I'm sure the shops will figure out some way to track you... For example, if your device is in NFC range (10cm) it's probably also in Bluetooth range, and Bluetooth has a unique mac address.
I think the point is that the vendors will continue to figure a way to track us and I consider it my job to make it harder at each step. I have "Glimmer Blocker" (a personal firewall - so webpages or an app cannot access given websites) on my Apple MBP and I keep adding the url for many sites to it. I also have AddBlockerPlus and it is amazing how much is getting blocked. Lastly, I use "DoNotTrackMe" and it provides redirected email addresses so websites where I have to register do not actually have my email address on their databases.
Good luck all....
anantksundaram wrote: »
When and where is Apple expected to put out a simple "here's what you need to know about ApplePay and how it works"? Anyone know?
I think I'll wait for that, instead of the confusing emails from my credit card companies and such.
They still will not have your name and address, but to your point I notice that most merchants are either asking for a phone number or email address this is how they tracking, but you have choose to share with them, but with the current CC process they take you address and name without asking you.
In the case of walmart they may never allow or move to Applepay, why most of their customers are not apple users, walmart customers are budget buyer which are not apple customers.
maestro64 wrote: »
The only analytics they do on your buying habits is to watch for fraud. Walmart wants to know who you are and what you are buying. Applepay will cut them out of knowing who you are unless you use a frequent buyers card or their own CC.
ericthehalfbee wrote: »
It's important to note Apple didn't really invent Apple Pay. The banks/CC companies/EMV are the ones who created the system and the infrastructure.
Apple happens to be the first with a phone-based "implementation" of this system. Of course, Apples implementation is fantastic so they deserve some credit for Apple Pay. But the underlying security (tokenization) was not created by Apple.
A lot of people don't get this and think Apple is creating some new proprietary system, and this is why some stores aren't signing up. Or that it's less secure because it's Apples own system (also untrue).
SpamSandwich wrote: »
I have a link to a patent that indicates otherwise. Apple designed Apple Pay to improve the existing, flawed system. They removed the area of greatest risk by disintermediating the credit card.
ericthehalfbee wrote: »
I don't think so, but I'd like to see that link.
EMVco only published their tokenization specification in May of this year. Apple is using that system. Apple is big, but not big enough to force the big banks and CC companies to adopt their system.
Visa, for example, is saying their token service works with Apple Pay now and Android in the future. If it was truly Apples system then I doubt they'd be allowing Visa to let Android devices also use it.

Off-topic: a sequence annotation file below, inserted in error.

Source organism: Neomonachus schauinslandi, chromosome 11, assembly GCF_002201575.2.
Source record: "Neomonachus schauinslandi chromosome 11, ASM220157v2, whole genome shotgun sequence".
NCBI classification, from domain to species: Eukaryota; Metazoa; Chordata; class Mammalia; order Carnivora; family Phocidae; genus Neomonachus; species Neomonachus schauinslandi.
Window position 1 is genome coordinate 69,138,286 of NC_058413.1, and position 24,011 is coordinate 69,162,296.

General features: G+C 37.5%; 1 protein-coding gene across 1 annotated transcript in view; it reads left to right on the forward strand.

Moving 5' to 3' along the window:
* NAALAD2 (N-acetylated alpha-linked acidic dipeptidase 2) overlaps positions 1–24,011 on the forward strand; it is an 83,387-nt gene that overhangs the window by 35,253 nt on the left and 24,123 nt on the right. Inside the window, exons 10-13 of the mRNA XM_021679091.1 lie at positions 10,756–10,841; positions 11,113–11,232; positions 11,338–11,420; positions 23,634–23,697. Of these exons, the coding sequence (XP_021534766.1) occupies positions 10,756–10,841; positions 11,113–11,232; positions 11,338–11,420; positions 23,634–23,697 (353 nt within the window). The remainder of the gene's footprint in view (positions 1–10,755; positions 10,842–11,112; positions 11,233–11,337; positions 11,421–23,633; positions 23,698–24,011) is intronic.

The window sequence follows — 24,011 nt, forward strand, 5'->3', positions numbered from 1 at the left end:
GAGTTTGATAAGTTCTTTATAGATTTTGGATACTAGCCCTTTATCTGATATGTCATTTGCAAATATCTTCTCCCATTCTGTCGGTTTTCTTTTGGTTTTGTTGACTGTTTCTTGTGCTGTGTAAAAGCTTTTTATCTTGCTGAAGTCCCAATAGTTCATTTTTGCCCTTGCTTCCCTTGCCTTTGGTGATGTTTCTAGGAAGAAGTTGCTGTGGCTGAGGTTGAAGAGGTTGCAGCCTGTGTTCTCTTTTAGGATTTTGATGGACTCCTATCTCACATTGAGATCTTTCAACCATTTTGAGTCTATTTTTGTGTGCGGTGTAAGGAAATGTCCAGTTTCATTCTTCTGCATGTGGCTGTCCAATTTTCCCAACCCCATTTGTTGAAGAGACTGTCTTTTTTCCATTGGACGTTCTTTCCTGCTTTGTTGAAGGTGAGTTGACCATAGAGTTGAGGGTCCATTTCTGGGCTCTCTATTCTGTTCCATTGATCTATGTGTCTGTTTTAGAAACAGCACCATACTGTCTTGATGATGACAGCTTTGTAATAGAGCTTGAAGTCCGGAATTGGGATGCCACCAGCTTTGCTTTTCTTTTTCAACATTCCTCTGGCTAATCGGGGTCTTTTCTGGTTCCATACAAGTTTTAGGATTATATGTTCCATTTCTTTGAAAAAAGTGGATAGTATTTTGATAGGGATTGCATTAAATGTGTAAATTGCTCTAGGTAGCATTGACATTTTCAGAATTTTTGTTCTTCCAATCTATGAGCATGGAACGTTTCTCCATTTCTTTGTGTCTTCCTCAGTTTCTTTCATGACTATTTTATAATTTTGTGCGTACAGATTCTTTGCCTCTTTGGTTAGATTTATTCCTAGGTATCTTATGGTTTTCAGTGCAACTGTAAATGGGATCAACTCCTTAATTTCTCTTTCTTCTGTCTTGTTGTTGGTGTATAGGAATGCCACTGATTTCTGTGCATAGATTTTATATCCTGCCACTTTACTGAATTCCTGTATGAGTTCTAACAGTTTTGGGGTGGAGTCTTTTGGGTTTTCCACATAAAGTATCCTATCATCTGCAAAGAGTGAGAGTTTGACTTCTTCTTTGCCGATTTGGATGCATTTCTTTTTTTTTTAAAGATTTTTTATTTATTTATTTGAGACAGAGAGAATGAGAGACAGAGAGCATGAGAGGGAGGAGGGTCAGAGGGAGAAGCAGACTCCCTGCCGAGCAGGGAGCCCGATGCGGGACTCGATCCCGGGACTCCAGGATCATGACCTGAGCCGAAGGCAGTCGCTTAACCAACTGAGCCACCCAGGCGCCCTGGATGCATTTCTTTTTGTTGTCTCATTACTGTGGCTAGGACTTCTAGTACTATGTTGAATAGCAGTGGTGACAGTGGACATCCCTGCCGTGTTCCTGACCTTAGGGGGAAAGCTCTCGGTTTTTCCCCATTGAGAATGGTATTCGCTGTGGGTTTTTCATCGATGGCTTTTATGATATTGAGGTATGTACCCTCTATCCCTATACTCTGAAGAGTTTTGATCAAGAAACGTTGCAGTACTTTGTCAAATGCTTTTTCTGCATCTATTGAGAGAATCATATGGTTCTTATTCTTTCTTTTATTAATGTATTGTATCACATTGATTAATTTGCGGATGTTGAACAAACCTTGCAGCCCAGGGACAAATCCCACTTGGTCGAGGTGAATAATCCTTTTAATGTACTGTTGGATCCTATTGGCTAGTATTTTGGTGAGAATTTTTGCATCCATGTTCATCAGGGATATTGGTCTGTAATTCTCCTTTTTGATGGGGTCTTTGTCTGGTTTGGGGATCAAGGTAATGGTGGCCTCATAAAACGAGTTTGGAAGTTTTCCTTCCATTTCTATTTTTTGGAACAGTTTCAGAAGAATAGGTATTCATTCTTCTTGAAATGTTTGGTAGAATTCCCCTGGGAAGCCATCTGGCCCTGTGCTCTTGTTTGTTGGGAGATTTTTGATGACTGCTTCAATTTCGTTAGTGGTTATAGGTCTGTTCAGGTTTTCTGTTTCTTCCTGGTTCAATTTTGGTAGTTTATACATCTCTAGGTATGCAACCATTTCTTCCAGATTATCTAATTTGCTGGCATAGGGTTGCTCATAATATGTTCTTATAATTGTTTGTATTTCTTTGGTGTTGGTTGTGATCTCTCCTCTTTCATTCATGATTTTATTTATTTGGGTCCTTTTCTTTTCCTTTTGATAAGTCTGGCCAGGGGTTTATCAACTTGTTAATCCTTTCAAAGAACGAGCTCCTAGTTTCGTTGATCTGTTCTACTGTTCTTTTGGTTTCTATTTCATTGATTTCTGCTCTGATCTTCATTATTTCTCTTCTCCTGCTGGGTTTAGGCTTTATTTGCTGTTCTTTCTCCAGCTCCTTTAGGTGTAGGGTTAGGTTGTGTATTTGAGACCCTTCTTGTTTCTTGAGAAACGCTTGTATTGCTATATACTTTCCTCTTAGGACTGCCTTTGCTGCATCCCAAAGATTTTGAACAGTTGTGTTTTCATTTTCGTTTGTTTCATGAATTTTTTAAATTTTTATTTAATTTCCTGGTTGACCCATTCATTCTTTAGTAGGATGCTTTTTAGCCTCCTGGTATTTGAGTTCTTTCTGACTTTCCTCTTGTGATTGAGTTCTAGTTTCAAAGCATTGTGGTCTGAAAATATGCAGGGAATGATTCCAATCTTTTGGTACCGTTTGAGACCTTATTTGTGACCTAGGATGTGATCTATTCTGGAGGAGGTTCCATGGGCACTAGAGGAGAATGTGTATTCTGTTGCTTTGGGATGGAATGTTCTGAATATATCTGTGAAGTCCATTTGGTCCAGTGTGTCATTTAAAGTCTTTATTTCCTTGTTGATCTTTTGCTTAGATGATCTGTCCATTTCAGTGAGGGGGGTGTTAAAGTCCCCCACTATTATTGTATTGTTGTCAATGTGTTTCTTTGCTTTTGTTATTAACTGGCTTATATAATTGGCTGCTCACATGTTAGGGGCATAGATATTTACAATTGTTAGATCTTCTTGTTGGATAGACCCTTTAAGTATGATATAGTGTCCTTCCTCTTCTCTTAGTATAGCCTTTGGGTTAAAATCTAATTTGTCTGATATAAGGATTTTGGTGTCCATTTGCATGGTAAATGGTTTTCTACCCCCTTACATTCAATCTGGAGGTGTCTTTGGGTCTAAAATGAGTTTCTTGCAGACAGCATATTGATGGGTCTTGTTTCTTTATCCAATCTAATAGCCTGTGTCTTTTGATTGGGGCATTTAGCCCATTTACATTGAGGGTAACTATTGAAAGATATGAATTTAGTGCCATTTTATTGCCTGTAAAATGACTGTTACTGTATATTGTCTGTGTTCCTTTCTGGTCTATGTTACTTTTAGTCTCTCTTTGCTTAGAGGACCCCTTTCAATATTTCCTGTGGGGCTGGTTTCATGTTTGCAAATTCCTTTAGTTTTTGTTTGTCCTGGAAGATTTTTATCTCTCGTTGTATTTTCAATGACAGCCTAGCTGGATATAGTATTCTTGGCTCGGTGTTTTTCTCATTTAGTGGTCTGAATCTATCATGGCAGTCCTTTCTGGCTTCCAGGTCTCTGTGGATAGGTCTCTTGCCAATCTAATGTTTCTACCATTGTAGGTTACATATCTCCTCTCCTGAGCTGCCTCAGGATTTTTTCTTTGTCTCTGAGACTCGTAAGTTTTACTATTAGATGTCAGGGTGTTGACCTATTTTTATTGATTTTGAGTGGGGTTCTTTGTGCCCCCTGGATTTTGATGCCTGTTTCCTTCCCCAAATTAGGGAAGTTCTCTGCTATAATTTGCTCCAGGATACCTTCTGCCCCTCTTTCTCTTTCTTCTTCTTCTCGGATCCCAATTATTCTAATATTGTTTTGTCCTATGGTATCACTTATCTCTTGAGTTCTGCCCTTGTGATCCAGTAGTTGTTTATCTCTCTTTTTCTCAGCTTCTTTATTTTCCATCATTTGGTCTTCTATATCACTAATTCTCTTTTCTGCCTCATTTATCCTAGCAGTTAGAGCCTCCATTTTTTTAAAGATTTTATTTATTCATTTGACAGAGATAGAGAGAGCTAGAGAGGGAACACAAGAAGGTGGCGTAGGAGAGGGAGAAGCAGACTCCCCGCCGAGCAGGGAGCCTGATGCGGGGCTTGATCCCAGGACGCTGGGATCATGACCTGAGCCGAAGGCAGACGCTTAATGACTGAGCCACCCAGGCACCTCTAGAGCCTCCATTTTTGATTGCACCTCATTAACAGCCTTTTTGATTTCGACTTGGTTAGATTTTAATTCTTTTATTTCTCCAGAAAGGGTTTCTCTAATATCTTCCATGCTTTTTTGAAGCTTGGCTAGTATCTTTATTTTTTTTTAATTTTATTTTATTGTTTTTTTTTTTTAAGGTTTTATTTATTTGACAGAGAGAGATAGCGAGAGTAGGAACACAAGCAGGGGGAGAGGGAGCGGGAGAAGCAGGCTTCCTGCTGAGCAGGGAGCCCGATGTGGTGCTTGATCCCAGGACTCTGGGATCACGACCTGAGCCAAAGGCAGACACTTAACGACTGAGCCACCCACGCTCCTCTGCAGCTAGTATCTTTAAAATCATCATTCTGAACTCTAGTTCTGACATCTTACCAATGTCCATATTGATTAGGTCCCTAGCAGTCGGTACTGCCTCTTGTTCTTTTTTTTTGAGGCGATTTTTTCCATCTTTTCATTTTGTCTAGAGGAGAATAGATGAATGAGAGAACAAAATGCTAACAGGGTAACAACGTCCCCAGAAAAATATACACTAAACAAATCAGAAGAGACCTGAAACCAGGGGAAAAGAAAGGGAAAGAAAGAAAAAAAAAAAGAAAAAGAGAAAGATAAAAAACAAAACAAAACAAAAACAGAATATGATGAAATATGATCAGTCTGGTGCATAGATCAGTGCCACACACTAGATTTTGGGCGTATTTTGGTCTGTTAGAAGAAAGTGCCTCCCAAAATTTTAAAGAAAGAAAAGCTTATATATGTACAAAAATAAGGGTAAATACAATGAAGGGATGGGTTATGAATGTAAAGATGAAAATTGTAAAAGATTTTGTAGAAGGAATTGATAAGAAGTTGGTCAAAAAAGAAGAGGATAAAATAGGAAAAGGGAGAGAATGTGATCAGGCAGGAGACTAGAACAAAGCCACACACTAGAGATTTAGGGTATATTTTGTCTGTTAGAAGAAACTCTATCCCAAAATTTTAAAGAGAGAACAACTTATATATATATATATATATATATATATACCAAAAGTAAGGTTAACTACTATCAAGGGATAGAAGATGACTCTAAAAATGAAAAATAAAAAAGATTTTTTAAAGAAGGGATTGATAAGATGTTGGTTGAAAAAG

ericthehalfbee wrote: »
Apple is big, but not big enough to force the big banks and CC companies to adopt their system..
plovell wrote: »
Apple already said that it will roll out in Europe next year. I guess that Canada will get it also (maybe even sooner ?)
Europe is attractive because there are lots of NFC terminals already. OTOH, they already have chip+PIN so there's less urgency for it than there is in the U.S.
Martin also addressed Apple’s new NFC mobile payments system, Apple Pay. He says the bank is closely watching developments, but also reiterated the U.S. and Canadian banks are different in the way credit card and debit transactions are handled. Down in the States, banks can make fees off debit transactions, opposite of what Canadian banks are able to charge. For this reason alone, Martin opines Apple Pay is “at least a year away” from coming here.
I believe the article is stating they are stored with the card network (MC, Visa, Amex).
I wonder why they changed their name? Was it a branding problem of some kind?
Remember, Apple is not rolling out ApplePay so I doubt ....
With all due respect, I have no idea what you're talking about. That's like saying the record companies were the ones rolling out iTunes...
Indeed it does.
But for this payment flow to work how it does, both Visa/MC/AMEX and the banks will need to store this translation data.
Visa/MC/AMEX to know which bank to actually route the transaction to, and the bank to combine the device account number with the dynamic security code to verify the transaction is valid.
Force is not a good word. Why does Apple need to re-invent the wheel? EMVco has been dealing with online transactions and security forever. It doesn't make sense that they would use an outside developed system from a company with very little transaction processing experience.
Read this specification on EMVco tokenization. Especially the part about where tokens come from and compare their graphic/description to the one above in the Clover article linked regarding Apple Pay. See anything similar? Apple Pay and EMVco tokenization systems are the same.
Edited: Forgot, go to page 24 of the PDF so see their graphic.
bestkeptsecret wrote: »
I wouldn't count on it. Some of the Maps implementation is overdue to certain international customers since iOS 6 and iTunes Radio is still a US-only feature (AFAIK).